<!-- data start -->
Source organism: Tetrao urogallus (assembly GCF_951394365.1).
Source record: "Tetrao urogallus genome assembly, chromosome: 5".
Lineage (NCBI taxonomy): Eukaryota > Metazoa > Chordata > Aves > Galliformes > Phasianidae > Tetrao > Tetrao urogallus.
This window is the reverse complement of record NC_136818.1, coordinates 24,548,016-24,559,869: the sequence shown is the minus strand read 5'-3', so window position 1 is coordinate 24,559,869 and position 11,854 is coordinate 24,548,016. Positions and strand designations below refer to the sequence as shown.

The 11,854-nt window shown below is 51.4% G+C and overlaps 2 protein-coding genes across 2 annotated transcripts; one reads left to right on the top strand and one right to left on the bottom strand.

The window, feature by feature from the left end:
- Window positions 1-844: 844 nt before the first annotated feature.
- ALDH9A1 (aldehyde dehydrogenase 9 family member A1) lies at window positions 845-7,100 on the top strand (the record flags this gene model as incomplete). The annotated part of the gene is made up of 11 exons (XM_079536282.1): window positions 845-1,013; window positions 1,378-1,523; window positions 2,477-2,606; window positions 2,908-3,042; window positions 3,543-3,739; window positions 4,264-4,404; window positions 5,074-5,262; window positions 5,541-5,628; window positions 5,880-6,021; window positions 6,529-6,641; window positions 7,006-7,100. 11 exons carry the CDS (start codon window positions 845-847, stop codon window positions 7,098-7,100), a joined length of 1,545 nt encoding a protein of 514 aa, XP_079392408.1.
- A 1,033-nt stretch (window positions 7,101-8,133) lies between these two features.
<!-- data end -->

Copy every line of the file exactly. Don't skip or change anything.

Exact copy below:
Source organism: Tetrao urogallus (assembly GCF_951394365.1).
Source record: "Tetrao urogallus genome assembly, chromosome: 5".
Lineage (NCBI taxonomy): Eukaryota > Metazoa > Chordata > Aves > Galliformes > Phasianidae > Tetrao > Tetrao urogallus.
This window is the reverse complement of record NC_136818.1, coordinates 24,548,016-24,559,869: the sequence shown is the minus strand read 5'-3', so window position 1 is coordinate 24,559,869 and position 11,854 is coordinate 24,548,016. Positions and strand designations below refer to the sequence as shown.

The 11,854-nt window shown below is 51.4% G+C and overlaps 2 protein-coding genes across 2 annotated transcripts; one reads left to right on the top strand and one right to left on the bottom strand.

The window, feature by feature from the left end:
- Window positions 1-844: 844 nt before the first annotated feature.
- ALDH9A1 (aldehyde dehydrogenase 9 family member A1) lies at window positions 845-7,100 on the top strand (the record flags this gene model as incomplete). The annotated part of the gene is made up of 11 exons (XM_079536282.1): window positions 845-1,013; window positions 1,378-1,523; window positions 2,477-2,606; window positions 2,908-3,042; window positions 3,543-3,739; window positions 4,264-4,404; window positions 5,074-5,262; window positions 5,541-5,628; window positions 5,880-6,021; window positions 6,529-6,641; window positions 7,006-7,100. 11 exons carry the CDS (start codon window positions 845-847, stop codon window positions 7,098-7,100), a joined length of 1,545 nt encoding a protein of 514 aa, XP_079392408.1.
- A 1,033-nt stretch (window positions 7,101-8,133) lies between these two features.